I don't think we are going to agree here.

Offline e.r.m.

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Re: Romans 3:25
« Reply #241 on: Tue Jul 31, 2018 - 01:55:34 »
faroukfarouk,
Quote
Most Bible based Christians - whether called evangelical or by whatever name - would probably find the claim of distinction between these terms 'God regeneration at baptism' and 'baptismal regeneration' confusing.
Reformers shouldn't have come up with the phrase baptismal regeneration in the first place, and evangelicals shouldn't be using it, it's part of the confusion. Let's scrap the phrase regeneration altogether and speak in plain english. Water does not impart forgiveness, water is an inanimate object. Only God imparts forgiveness, and he does so when a person repents of his/her sins, verbally accepts Jesus as Lord, and is baptized in his name (which is in water).

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I find both concepts - to my humble mind indicating much the same thing - hard to grasp in the light of the many NT passages about faith in the Lord Jesus where water immersion is not even mentioned.

I don't think we are going to agree here.
Proportion and preponderance is an evangelical argument, but not a valid one. If in the Bible it says it only once, then it is valid, in this case forgiveness/salvation at baptism is stated multiple times. The amount of times faith appears, without mentioning baptism, carries no weight at all. It's there, and that's all that counts.
« Last Edit: Tue Jul 31, 2018 - 02:00:39 by e.r.m. »

Offline faroukfarouk

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Re: Romans 3:25
« Reply #242 on: Tue Jul 31, 2018 - 02:00:46 »
faroukfarouk,Reformers shouldn't have come up with the phrase baptismal regeneration in the first place, and evangelicals shouldn't be using it, it's part of the confusion. Let's scrap the phrase regeneration altogether and speak in plain english. Water does not impart forgiveness, water is an inanimate object. Only God imparts forgiveness, and he does so when a person accept Jesus as Lord, repent of his sins, and is baptized in his name (which is in water).
Proportion and preponderance is an evangelical argument, but not a valid one. If in the Bible it says it only once, then it is valid, in this case forgiveness/salvation at baptism is stated multiple times. The amount of times faith appears, without mentioning baptism, carries no weight at all. It's there, and that's all that counts.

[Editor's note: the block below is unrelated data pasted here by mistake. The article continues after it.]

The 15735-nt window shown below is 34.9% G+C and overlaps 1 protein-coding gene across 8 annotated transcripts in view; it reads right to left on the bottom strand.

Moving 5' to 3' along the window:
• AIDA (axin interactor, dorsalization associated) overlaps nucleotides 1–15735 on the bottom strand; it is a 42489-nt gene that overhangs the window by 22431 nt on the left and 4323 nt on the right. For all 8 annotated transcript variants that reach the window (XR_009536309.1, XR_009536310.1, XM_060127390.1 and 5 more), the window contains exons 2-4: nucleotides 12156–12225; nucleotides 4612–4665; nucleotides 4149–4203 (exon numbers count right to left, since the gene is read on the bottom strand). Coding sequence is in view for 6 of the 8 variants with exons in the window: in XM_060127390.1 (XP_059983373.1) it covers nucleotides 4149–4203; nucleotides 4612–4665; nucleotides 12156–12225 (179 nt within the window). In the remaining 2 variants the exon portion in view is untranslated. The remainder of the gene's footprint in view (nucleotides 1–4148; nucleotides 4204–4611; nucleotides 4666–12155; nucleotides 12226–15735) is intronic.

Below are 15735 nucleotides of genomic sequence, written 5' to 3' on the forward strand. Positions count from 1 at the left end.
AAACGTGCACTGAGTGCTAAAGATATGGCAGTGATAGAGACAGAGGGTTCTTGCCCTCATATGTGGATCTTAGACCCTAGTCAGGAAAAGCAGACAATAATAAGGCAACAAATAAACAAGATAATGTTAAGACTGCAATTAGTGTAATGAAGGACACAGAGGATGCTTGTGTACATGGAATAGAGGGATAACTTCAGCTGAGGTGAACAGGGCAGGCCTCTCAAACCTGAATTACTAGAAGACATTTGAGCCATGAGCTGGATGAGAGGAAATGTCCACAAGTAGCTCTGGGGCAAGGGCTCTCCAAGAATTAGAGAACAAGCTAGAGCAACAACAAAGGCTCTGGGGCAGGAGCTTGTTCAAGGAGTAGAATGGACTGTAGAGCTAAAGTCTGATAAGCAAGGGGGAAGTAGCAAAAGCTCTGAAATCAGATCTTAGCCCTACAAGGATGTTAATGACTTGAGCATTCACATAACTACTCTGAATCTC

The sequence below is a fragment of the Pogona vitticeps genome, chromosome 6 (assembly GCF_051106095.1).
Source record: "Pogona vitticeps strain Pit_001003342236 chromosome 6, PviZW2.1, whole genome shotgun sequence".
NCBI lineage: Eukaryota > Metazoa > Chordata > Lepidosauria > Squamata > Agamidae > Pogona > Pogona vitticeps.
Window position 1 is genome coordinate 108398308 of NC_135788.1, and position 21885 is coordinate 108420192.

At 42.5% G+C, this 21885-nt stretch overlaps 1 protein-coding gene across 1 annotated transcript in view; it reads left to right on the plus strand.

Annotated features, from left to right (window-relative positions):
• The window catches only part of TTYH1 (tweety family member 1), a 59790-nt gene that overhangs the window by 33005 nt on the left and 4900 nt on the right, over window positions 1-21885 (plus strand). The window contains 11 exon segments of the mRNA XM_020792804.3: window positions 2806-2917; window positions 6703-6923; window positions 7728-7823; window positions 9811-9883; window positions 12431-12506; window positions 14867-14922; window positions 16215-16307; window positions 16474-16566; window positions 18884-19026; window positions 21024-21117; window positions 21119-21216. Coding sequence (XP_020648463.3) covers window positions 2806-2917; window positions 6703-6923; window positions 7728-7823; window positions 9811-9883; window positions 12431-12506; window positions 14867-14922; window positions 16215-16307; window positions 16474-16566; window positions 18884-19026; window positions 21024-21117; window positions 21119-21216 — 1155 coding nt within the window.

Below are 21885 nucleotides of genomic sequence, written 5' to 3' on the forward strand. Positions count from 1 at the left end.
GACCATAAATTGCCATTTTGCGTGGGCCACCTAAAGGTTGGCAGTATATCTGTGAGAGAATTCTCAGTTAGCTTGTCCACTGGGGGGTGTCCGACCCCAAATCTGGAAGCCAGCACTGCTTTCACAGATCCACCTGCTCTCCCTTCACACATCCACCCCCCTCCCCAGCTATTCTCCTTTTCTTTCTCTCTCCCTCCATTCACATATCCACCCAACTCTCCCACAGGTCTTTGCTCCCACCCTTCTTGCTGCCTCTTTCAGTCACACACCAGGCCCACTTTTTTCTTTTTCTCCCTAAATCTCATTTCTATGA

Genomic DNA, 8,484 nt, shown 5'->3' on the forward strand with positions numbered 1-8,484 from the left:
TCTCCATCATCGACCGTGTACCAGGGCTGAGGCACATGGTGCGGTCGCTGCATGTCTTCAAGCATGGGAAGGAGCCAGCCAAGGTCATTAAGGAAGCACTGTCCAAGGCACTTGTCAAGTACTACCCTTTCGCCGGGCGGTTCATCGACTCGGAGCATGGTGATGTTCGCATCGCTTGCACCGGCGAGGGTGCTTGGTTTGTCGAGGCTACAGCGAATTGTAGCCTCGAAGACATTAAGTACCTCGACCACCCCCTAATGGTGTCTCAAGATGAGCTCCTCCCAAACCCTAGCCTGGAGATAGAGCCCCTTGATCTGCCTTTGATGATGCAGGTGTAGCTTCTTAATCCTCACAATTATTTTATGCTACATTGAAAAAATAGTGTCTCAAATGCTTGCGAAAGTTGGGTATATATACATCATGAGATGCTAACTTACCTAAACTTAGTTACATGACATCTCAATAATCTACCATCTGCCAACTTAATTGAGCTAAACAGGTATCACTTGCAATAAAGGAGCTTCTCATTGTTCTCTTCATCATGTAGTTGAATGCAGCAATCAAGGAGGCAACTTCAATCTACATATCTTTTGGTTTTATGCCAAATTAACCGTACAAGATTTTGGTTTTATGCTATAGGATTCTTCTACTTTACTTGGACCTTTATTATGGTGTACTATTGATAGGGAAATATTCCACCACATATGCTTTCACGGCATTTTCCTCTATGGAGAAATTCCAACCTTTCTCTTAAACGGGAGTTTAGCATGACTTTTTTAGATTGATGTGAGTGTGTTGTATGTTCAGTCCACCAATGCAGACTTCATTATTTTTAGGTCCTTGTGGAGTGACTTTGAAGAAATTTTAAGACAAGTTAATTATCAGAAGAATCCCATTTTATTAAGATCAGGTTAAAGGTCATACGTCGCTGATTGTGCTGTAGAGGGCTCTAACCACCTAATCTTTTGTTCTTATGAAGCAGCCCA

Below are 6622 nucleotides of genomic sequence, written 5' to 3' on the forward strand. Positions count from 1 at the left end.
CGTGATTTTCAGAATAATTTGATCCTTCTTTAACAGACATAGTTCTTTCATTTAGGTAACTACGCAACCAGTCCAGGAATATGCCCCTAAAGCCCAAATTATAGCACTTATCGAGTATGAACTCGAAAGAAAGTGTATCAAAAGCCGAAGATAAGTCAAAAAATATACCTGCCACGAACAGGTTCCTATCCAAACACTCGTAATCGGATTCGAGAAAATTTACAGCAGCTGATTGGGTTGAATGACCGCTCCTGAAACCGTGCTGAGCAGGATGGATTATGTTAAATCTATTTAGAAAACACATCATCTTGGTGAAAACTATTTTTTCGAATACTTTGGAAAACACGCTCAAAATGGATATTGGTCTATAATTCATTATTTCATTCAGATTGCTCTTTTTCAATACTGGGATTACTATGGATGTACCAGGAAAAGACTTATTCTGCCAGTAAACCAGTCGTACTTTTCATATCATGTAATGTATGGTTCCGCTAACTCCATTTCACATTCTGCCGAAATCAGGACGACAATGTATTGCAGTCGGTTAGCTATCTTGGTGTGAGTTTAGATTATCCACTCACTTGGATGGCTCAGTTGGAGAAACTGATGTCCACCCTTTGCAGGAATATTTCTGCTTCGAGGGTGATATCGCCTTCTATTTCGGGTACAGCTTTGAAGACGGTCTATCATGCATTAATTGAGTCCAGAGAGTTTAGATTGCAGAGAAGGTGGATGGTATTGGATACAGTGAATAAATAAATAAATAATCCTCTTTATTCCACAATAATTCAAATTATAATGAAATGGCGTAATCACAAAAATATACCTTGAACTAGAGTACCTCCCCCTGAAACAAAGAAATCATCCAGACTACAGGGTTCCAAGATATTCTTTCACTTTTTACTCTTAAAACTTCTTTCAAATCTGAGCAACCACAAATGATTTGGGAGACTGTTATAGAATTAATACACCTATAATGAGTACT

Well, frankly I can't see that the meaning of John 3.16 is really supposedly as follows:

"For God so loved the world, that He gave His only begotten Son, that whosoever [[is baptised]] should not perish, but have everlasting life."

Not would most Bible believing Christians.

I just don't get it.

We are not going to agree on this, it would seem.

Offline Jaime

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Re: Romans 3:25
« Reply #243 on: Tue Jul 31, 2018 - 05:50:24 »
Think the whole NT cumulatively and you WILL get it as God intended it to be gotten. One verse here or there doesn’t do it, or a whole lot of negating is going on. And I think we both know the Bible does not contradict itself if taken as a whole one precept stacked upon another and not shooting for a single proof text bonanza. But as you say, I doubt we will agree on that.

A preponderance of evangelical Christians have perverted the original gospel by parsing baptism out of salvation. Yes it is the majority view, but in error. This was not done or contemplated by first century Chriatians as evidenced in scripture. I prefer leaning on Biblical patterns. They were presented to us for a purpose. The longer this error persists the more pervasive it gets and plain scripture becomes a head scratching mystery.
« Last Edit: Tue Jul 31, 2018 - 06:29:01 by Jaime »

Offline faroukfarouk

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Re: Romans 3:25
« Reply #244 on: Tue Jul 31, 2018 - 06:21:23 »
I think I had better back out of this discussion, anyway.